Recent studies have examined the role of the LDL receptor (LDLR) in regulating murine hepatic lipoprotein production and apolipoprotein B (apoB) secretion, with divergent conclusions from in vivo versus in vitro approaches. We have re-examined this question, both in vivo and in vitro, using apobec-1-/- mice to model the pattern of human hepatic apoB-100 secretion. Hepatic triglyceride production in vivo (using Triton WR-1339) was unchanged in wild-type (WT) C57BL/6, apobec-1-/-, ldlr-/-, and [apobec-1-/-, ldlr-/-] mice, while apoB-100 production (using [35S]methionine incorporation) was increased >2-fold in [apobec-1-/-, ldlr-/-] mice. Although >90% of newly synthesized apoB floated within the d < 1.006 fraction of serum from all genotypes, fast-performance liquid chromatography separation revealed that nascent triglyceride-rich particles from [apobec-1-/-, ldlr-/-] mice, but not WT, apobec-1-/-, or ldlr -/- mice, distributed into smaller (intermediate and LDL-sized) particles. Studies in isolated hepatocytes from these different genotypes confirmed secretion of smaller particles exclusively from [apobec-1 -/-, ldlr-/-] mice, and pulse-chase analysis demonstrated increased secretion of apoB-100 with virtual elimination of posttranslational degradation. These results directly support the suggestion that the LDLR regulates hepatic apoB-100 production and modulates secretion of small, triglyceride-rich particles, both in vivo and in vitro.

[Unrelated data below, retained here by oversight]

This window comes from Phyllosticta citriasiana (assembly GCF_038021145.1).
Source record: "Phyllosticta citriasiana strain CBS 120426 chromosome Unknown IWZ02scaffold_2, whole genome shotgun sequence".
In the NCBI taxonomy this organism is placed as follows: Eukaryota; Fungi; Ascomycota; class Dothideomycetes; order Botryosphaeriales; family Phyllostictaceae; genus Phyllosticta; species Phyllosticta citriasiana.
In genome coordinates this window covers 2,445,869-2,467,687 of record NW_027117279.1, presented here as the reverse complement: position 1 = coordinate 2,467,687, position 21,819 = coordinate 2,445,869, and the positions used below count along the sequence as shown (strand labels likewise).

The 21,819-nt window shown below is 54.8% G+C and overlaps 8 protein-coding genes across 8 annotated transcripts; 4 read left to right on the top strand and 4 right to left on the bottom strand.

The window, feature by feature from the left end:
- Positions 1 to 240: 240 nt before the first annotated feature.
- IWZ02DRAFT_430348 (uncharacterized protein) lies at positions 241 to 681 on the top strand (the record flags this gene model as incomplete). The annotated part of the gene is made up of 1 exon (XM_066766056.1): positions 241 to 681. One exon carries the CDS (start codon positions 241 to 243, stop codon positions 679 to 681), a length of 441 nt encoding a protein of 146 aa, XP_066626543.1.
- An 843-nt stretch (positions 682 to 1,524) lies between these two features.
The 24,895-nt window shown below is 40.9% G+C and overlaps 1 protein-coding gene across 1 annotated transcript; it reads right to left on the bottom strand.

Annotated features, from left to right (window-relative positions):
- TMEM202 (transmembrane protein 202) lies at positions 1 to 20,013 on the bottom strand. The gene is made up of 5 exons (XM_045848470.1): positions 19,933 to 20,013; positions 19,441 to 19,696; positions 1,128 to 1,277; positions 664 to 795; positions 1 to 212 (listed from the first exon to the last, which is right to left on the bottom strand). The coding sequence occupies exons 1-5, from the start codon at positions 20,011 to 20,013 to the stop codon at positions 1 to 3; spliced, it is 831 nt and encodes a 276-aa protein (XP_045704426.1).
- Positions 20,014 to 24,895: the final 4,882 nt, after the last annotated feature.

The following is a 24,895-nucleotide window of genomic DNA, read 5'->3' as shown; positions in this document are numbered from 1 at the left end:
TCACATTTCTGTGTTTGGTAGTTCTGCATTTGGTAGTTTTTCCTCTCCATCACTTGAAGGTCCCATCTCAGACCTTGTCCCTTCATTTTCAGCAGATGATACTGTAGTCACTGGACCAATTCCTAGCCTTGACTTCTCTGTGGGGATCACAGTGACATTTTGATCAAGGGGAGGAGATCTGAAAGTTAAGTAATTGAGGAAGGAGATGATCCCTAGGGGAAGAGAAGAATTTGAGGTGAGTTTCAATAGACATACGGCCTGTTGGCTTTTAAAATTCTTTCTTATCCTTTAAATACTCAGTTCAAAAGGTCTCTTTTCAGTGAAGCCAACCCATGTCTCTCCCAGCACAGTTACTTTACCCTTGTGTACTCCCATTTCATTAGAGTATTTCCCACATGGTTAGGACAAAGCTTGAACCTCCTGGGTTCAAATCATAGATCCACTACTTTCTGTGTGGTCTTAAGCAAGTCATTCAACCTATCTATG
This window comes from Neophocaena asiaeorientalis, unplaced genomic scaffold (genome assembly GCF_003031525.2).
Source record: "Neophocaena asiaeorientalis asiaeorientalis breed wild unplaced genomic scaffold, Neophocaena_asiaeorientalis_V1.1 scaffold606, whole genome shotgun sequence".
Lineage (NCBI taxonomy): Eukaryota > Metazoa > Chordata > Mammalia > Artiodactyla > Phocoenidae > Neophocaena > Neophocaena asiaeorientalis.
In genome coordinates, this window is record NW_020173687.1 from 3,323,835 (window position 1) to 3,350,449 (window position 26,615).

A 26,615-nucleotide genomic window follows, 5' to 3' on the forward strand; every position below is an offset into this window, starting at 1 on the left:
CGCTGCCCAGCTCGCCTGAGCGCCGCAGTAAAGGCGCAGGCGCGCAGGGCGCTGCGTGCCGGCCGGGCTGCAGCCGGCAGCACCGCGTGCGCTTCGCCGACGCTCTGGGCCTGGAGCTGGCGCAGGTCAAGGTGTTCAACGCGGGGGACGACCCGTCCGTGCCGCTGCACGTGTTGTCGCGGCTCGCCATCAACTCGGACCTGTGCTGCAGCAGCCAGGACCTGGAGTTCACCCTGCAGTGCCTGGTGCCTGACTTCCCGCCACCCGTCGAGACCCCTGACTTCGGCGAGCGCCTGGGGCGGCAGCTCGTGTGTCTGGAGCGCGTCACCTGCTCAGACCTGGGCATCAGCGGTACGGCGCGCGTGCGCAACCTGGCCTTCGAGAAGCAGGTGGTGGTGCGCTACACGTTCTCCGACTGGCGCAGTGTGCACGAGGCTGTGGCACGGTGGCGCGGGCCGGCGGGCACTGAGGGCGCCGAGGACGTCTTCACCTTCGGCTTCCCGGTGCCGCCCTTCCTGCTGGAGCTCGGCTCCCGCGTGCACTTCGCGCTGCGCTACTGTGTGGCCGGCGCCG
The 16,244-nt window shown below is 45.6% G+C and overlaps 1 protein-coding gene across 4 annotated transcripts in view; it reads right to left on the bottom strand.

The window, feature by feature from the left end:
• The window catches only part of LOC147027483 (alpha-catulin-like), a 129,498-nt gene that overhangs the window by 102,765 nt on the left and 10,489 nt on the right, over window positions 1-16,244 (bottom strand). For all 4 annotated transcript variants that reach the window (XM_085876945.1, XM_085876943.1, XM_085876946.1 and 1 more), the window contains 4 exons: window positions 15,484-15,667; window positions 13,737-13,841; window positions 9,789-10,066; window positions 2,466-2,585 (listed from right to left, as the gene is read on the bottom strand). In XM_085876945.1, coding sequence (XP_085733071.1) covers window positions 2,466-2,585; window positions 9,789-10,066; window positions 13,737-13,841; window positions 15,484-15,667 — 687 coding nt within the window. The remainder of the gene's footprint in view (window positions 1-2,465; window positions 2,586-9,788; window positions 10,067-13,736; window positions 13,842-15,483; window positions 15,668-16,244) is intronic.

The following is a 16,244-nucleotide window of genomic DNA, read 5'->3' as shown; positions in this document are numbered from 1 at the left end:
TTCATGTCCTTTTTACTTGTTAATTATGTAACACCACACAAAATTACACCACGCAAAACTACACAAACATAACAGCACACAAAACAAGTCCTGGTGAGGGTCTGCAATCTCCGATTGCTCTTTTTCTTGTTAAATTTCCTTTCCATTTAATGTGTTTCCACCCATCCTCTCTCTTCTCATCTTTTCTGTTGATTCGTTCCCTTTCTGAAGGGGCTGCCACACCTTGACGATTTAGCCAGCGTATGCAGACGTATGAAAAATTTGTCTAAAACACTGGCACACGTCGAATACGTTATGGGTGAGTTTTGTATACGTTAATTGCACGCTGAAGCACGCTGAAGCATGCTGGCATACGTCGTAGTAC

Original languageEnglish
Pages (from-to)1649-1659
Number of pages11
JournalJournal of lipid research
Issue number9
StatePublished - Sep 2004


  • Apolipoprotein B-100
  • Atherosclerosis
  • Lipoprotein biogenesis
  • VLDL secretion


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